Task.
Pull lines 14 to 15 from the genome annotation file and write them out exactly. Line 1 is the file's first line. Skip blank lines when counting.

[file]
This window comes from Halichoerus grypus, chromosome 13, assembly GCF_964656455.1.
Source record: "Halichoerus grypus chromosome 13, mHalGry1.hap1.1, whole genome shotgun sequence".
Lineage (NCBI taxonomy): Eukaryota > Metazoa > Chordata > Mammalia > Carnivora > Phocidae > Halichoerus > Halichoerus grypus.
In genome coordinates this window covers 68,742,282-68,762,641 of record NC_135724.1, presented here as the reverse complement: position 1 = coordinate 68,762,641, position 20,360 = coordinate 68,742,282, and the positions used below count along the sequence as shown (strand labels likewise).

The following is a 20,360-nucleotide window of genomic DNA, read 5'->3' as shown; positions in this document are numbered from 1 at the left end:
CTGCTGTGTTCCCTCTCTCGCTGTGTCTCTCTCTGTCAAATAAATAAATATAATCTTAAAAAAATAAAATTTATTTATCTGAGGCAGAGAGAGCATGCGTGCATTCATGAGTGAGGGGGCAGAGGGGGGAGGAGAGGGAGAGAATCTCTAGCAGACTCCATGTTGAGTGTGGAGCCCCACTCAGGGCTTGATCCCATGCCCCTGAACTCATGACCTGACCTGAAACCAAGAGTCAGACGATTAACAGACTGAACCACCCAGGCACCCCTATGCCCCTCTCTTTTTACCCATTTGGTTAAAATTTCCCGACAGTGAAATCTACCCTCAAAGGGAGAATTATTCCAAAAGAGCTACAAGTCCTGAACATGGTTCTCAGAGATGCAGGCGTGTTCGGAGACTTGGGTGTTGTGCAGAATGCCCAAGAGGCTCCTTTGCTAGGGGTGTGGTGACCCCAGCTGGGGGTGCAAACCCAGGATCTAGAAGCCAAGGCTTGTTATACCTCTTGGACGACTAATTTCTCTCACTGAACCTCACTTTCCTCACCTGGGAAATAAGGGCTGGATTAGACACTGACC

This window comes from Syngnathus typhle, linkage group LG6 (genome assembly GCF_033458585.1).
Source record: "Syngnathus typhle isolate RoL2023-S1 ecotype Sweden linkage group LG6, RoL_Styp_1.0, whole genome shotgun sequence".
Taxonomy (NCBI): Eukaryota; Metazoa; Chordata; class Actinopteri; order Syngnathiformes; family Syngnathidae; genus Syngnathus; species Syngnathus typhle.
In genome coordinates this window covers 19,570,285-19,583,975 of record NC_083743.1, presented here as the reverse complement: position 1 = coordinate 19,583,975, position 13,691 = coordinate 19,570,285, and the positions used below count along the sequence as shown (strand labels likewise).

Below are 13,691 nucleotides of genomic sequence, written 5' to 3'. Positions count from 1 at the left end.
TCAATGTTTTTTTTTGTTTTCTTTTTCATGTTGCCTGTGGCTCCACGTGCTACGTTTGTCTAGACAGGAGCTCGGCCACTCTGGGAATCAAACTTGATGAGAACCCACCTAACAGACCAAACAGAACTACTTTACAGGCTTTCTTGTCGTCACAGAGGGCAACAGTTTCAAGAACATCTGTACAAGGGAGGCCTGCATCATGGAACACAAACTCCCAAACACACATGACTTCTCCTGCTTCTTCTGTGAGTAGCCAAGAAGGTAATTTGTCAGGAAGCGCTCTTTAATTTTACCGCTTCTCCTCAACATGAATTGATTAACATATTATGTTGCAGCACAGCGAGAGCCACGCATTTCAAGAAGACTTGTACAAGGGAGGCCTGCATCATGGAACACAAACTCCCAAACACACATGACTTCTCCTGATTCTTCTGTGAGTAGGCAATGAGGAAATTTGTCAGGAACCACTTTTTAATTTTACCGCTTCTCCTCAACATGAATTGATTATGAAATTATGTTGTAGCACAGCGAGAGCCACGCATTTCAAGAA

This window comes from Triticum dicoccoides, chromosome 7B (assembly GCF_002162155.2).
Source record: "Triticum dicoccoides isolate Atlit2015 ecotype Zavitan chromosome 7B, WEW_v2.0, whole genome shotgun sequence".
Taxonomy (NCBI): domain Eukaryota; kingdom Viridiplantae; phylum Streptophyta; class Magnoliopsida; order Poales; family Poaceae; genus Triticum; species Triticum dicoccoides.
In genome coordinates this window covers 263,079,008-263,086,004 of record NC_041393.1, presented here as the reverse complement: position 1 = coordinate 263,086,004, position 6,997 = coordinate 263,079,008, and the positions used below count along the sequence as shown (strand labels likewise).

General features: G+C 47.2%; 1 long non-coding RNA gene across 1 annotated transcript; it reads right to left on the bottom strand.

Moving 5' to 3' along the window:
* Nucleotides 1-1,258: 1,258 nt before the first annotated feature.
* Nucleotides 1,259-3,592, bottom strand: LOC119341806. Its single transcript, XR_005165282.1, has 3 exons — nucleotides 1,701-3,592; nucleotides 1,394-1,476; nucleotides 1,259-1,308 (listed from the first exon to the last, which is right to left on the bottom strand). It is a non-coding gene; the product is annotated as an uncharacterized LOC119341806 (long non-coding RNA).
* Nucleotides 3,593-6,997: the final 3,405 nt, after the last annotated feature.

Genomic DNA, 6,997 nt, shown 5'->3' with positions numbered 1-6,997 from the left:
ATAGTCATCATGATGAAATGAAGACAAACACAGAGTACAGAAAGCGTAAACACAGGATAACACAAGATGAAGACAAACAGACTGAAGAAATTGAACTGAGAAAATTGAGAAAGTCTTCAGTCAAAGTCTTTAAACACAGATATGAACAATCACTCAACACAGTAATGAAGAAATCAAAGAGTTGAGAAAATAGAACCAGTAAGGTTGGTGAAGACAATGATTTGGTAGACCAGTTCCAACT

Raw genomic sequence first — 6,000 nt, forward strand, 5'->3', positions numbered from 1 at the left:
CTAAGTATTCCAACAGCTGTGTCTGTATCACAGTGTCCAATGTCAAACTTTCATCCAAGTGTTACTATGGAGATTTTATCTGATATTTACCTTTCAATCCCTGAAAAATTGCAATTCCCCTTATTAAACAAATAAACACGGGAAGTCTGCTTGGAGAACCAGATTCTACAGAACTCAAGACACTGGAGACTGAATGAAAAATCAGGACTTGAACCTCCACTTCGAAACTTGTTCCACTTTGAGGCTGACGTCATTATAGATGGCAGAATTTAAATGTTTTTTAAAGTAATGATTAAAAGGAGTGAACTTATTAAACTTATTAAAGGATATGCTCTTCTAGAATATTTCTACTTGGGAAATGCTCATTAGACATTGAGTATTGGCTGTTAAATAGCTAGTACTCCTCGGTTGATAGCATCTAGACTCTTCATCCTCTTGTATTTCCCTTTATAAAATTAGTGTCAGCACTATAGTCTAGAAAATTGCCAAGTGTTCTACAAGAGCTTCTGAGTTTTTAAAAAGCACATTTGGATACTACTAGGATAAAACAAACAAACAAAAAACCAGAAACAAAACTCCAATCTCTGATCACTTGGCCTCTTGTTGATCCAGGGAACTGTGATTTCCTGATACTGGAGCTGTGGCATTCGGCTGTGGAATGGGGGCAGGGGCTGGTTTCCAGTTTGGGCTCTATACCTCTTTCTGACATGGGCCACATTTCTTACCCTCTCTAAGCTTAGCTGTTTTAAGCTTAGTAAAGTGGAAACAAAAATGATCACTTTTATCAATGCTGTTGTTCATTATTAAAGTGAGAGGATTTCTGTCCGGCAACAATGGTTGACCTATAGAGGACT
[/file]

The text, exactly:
Source record: "Triticum dicoccoides isolate Atlit2015 ecotype Zavitan chromosome 7B, WEW_v2.0, whole genome shotgun sequence".
Taxonomy (NCBI): domain Eukaryota; kingdom Viridiplantae; phylum Streptophyta; class Magnoliopsida; order Poales; family Poaceae; genus Triticum; species Triticum dicoccoides.